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How to Build Facebook Applications with Silverlight 2 RTW – Part 1 of 2

Pete Brown - 16 October 2008

I’m about to embark on some very different Silverlight application development projects (primary around data-driven UI, and one potential one even about kiosk/digital sign work). Before I do that, I wanted to give you all a brain-dump primer from my last project – MSDN East Coast News.

MSDN East Coast News is a Silverlight 2 application which runs inside the Facebook chrome, ergo a two-parter on building Facebook apps with Silverlight.

Note. If you’re interested in more information, or have questions, be sure to join the MSDN geekSpeak on October 22, 2008, where I’ll be covering this topic. I’ll also have a session at the Fall CMAP Code Camp for all the locals.

Architecture Overview

We’re going to build an application that has Silverlight on the client, surfaced through an iframe in Facebook, and which uses a WCF service to proxy calls to the Facebook API through our own server.

See the post I did on MSDN East Coast News for additional architecture information for a real application.

Background Work and Plumbing

Create the Facebook Application

First, make sure you add the Developer application in Facebook. The dev app is what allows you to create, configure and manage your own applications.

Once in the developer application, click the “Set Up New Application” button


Next, you want to enter the application name


Submit at this point, as we’ll need to do some more local work before we can complete the remaining fields. Once you submit, you’ll see this page:


The most important information on that page is the API key and Secret. Note that you probably won’t have the canvas URL set yet, I skipped ahead a step when I started this app :)

Install the Toolkit and Starter Kit

If you haven’t yet done them, there are two more key steps you’ll want to do:

  1. Download and install the Facebook Developer Toolkit for .NET
  2. Download and install the Facebook Developer Toolkit Starter Kit

The are other toolkits and options available, but I found that combination the easiest to use to get up and running quickly. However, be warned: none of the toolkits offer the entire API surface area Facebook provides, in part because that is a moving target.

The starter kit hasn’t been updated in a bit, but still serves as a good starting point for your app development. Keep in mind that you can always do plain old REST-based API development if you wish.

Create the Visual Studio Solution

Open up Visual Studio 2008 and create a new web site:


Click “Yes” when prompted to upgrade the site to .NET 3.5 from 2.0. We’ll be using some 3.5 goodies in our application.


You’ll then be presented with the starter kit readme. The configuration is slightly more involved with the new API, but the information there is still generally correct and important. To keep things clear, I’ll go through the configuration options we use further on in this post.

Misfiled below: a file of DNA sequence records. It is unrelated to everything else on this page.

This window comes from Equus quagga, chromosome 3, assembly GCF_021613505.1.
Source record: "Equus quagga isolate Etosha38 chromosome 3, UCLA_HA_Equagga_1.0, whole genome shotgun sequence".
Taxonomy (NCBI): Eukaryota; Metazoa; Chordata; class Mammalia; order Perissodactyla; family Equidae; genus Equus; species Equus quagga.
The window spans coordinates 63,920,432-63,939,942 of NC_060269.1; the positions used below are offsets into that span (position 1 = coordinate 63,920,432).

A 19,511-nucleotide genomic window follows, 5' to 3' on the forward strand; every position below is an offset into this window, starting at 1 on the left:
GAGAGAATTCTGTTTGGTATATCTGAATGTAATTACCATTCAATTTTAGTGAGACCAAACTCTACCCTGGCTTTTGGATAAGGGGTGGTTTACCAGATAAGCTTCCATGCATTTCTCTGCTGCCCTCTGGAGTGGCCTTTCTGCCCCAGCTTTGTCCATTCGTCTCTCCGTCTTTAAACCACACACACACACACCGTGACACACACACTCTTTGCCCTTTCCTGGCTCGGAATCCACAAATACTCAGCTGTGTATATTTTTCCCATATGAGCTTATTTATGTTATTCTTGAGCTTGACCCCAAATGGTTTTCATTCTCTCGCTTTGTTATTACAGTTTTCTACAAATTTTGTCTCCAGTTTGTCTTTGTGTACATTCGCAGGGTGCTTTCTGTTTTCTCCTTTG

Correct the References

Remove the Facebook references from your web site’s bin folder. Now right-click and add a reference to the facebook.dll, facebook.web.dll, and Microsoft.Xml.Schema.Linq.dll from the place where you unpacked the Facebook Developer Toolkit.


Set appKey and Secret in Web.Config

Now crack open the web.config and locate the appkey and secret values in the configuration sections. You’ll need to paste in the values from your facebook developer application page. Put the API Key in the appkey value and the secret in the secret.

<add key="appkey" value="aa442b07602d1e8e5ecd311dbcf180db"/>
<add key="secret" value="bigoldhexkeygoeshere"/>

As the name suggests, keep your secret a secret from anyone outside your development team. Otherwise, other people can impersonate your application.

Pin Your Port

Since we’re going to have to rely on a known port when debugging your application, we’ll need to keep Visual Studio from changing the numbers around. Select your web site in the project explorer and change “Use dynamic ports” to False. Take note of the port number while you’re there.


Configure the Facebook Application

Next we need to tell Facebook how to instantiate our application. In the Facebook Developers app, select your new application and view the property page for it. On that page, select “Edit Settings”. Here are the key settings you’ll need:

Callback URL This is the URL to your site on your own server. Do not leave off the trailing slash or you’ll likely get the unfortunate result of an infinite loop of redirects.

For development and debugging, this is where we put in our local webserver’s address:

All facebook URLs in your application will be relative to this.
Canvas Page URL This is the unique URL for your application on Facebook. Logically, this will map directly to the callback URL.

Pick a unique name for your application and plop it in this field.
FBML/iframe radio buttons For a Silverlight app that you wish to be able to debug locally, you’ll need to use an iframe. This is a plus in that you can shove most any content inside the iframe. It’s a minus in that you lose some of the interesting facebook FBML-only functions like the share button.

For this example, choose iframe
Application Type Website
Can your application be added on Facebook? Yes (if you leave this at “no” you will not get the Installation Options)
Icon Create a small icon (jpg, gif or png) for use in facebook and set it here. This is the icon that will be used in application lists and in the short story format for stories posted by your application
Logo This is the larger logo you’ll see in medium/long stories as well as in other places in facebook. This should bear some resemblance to the small icon so that they are obviously connected.